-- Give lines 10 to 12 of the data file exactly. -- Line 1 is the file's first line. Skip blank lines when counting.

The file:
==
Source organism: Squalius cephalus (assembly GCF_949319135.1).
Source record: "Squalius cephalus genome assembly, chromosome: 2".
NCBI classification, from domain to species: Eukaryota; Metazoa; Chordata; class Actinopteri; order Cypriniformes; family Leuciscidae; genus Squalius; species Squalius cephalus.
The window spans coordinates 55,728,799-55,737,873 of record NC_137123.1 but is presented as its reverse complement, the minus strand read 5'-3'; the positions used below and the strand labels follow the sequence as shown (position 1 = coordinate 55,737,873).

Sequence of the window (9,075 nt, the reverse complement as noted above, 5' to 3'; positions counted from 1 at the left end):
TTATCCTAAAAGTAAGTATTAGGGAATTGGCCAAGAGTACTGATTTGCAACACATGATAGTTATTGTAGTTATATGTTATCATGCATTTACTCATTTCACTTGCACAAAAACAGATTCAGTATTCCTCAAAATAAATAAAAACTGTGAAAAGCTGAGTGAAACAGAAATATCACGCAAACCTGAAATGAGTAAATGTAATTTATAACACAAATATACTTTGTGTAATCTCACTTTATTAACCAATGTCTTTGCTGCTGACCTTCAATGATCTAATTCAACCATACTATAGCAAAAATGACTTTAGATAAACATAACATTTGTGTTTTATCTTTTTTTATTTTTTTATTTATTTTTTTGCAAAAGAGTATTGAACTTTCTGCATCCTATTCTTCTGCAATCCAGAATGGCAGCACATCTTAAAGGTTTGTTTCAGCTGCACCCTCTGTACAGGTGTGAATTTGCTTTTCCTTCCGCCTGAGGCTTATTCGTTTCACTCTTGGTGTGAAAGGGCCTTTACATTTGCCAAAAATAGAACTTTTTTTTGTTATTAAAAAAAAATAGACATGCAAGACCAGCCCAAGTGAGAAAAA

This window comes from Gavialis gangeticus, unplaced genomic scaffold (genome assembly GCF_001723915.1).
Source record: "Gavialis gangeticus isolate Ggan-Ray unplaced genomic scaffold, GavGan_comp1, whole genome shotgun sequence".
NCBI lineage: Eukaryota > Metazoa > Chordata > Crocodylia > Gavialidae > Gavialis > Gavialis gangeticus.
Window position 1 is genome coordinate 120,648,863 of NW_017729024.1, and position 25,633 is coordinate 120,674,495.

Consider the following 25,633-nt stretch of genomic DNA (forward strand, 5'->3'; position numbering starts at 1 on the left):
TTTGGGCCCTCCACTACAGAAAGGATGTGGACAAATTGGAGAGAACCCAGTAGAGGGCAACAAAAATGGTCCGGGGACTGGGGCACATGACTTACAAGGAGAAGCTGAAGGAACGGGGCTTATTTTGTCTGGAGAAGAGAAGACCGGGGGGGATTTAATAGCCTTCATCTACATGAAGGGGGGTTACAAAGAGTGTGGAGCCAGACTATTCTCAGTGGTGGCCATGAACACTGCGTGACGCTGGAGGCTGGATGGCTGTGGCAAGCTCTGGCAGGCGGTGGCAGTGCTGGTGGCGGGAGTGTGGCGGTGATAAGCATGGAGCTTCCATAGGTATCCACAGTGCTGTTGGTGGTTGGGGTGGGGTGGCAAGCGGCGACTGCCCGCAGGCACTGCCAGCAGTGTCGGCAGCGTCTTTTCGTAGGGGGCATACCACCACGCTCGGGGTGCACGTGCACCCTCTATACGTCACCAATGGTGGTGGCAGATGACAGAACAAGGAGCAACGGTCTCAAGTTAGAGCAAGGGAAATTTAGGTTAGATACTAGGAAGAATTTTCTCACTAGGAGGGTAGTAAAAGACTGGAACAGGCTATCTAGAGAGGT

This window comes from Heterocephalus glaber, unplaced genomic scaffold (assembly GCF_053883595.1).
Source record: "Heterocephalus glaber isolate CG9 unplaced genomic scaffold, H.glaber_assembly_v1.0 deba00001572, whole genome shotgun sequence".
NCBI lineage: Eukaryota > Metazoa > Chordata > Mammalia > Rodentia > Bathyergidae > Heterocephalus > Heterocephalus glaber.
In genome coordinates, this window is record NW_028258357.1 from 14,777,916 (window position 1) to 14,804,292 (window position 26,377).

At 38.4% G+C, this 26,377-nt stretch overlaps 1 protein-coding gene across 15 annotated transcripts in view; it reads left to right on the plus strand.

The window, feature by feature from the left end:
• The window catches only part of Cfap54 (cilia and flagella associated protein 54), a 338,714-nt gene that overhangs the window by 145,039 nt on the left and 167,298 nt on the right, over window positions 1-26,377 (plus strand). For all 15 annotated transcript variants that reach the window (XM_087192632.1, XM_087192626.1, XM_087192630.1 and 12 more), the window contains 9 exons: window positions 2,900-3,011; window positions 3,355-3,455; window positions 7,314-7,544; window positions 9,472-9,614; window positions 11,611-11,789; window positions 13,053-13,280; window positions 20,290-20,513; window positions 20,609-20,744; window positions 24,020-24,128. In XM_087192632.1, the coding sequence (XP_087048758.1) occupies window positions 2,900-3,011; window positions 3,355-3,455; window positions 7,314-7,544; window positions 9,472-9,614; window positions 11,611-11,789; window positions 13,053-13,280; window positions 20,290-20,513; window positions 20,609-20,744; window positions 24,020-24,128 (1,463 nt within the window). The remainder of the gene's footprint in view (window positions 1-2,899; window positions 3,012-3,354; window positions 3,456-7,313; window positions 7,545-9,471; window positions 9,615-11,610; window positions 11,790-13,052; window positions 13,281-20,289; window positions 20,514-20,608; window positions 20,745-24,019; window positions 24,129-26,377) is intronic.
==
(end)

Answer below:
Window position 1 is genome coordinate 120,648,863 of NW_017729024.1, and position 25,633 is coordinate 120,674,495.

Consider the following 25,633-nt stretch of genomic DNA (forward strand, 5'->3'; position numbering starts at 1 on the left):
TTTGGGCCCTCCACTACAGAAAGGATGTGGACAAATTGGAGAGAACCCAGTAGAGGGCAACAAAAATGGTCCGGGGACTGGGGCACATGACTTACAAGGAGAAGCTGAAGGAACGGGGCTTATTTTGTCTGGAGAAGAGAAGACCGGGGGGGATTTAATAGCCTTCATCTACATGAAGGGGGGTTACAAAGAGTGTGGAGCCAGACTATTCTCAGTGGTGGCCATGAACACTGCGTGACGCTGGAGGCTGGATGGCTGTGGCAAGCTCTGGCAGGCGGTGGCAGTGCTGGTGGCGGGAGTGTGGCGGTGATAAGCATGGAGCTTCCATAGGTATCCACAGTGCTGTTGGTGGTTGGGGTGGGGTGGCAAGCGGCGACTGCCCGCAGGCACTGCCAGCAGTGTCGGCAGCGTCTTTTCGTAGGGGGCATACCACCACGCTCGGGGTGCACGTGCACCCTCTATACGTCACCAATGGTGGTGGCAGATGACAGAACAAGGAGCAACGGTCTCAAGTTAGAGCAAGGGAAATTTAGGTTAGATACTAGGAAGAATTTTCTCACTAGGAGGGTAGTAAAAGACTGGAACAGGCTATCTAGAGAGGT